Chan Chan

Spring Waxing Moon of the Southern Cross

Chan Chan, several palaces of the Chimu rulers (750-1470 C.E.), spreads itself out over several square kilometers of dusky desert. The bulk of its buildings still covered with lumpy clay mounds, only one, Nik An, has been fully excavated, conserved and restored.

We saw it today, fittingly for a desert palace, under a direct equatorial sun (we’re still only 8 degrees S) that rendered its seven meters high and three meters thick outer walls dun barriers radiating heat. Each king built a new palace (like Angkor in Cambodia) and if the others are like this one they were stunners.

The décor featured waves, pelicans, squirrels (or sea otters), waves cresting, the full moon, fish and a diamond shaped pattern meant to evoke fishing net. There many, many rooms, some for residence, some for cult activities, some, the largest, for ceremonies at the death of a king. At the southernmost gate lay the dark and deep tomb of the former ruler of this palace.

When the Chimu king died, so did his concubines and officials and they had ancillary graves off to the side of his. The Spanish robbed these tombs of gold and bones so the king’s tomb is empty, a few bones are left in the ancillary graves.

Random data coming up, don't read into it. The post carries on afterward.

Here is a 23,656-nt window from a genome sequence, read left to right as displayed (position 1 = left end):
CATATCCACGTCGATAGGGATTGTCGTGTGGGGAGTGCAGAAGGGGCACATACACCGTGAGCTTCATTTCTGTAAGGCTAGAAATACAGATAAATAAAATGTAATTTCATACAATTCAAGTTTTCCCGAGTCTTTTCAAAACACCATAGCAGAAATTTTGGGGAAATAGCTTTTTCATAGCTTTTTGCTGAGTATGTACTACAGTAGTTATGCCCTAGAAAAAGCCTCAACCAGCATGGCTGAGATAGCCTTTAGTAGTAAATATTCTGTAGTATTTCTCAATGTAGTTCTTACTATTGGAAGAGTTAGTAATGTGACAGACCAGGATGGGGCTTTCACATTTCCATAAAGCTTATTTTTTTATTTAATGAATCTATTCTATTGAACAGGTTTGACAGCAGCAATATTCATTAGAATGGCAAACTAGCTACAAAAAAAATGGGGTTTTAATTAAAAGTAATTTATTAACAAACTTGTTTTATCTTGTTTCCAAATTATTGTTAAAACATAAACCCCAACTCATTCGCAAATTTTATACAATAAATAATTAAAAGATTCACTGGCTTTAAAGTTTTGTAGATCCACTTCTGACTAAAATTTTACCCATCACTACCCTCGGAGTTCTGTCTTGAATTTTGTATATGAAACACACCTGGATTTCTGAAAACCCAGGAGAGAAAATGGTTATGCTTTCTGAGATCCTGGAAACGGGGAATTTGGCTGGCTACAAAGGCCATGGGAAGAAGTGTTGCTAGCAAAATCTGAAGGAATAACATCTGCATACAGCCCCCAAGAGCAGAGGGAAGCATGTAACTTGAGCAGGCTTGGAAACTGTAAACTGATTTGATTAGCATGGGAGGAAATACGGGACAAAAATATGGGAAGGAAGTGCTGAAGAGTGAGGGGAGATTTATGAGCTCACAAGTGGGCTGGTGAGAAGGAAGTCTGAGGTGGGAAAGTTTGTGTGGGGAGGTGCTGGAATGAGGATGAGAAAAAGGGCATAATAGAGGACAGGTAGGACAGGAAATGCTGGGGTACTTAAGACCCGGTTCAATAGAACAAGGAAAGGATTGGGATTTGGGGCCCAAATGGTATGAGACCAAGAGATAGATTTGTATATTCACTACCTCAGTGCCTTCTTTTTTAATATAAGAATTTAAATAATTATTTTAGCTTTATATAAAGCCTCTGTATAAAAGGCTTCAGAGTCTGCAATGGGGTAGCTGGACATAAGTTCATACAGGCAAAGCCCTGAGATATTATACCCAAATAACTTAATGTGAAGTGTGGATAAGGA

After Chan Chan, we went to the beach, a nice resort area with summer homes, restaurants along an ocean road, boys collecting seaweed for ceviche and reed boats. Many, many reed boats.

This ancient craft continues to be made today by Peruvians interested in the craft and in the tourist appeal. A row of thirty reed boats stood, stumpy ends down and graceful curved bows up, along the wall separating the sidewalk from the beach.

Along the way children sold miniatures for the $1 price point so beloved in Ecuador. I bought one.

At yet another stop on what became a long tour (the bus had no air conditioning and we had all over dressed due to a cool forecast) I found a reproduction of a Moche ceramic. “$10. Cheap.” And it really was.

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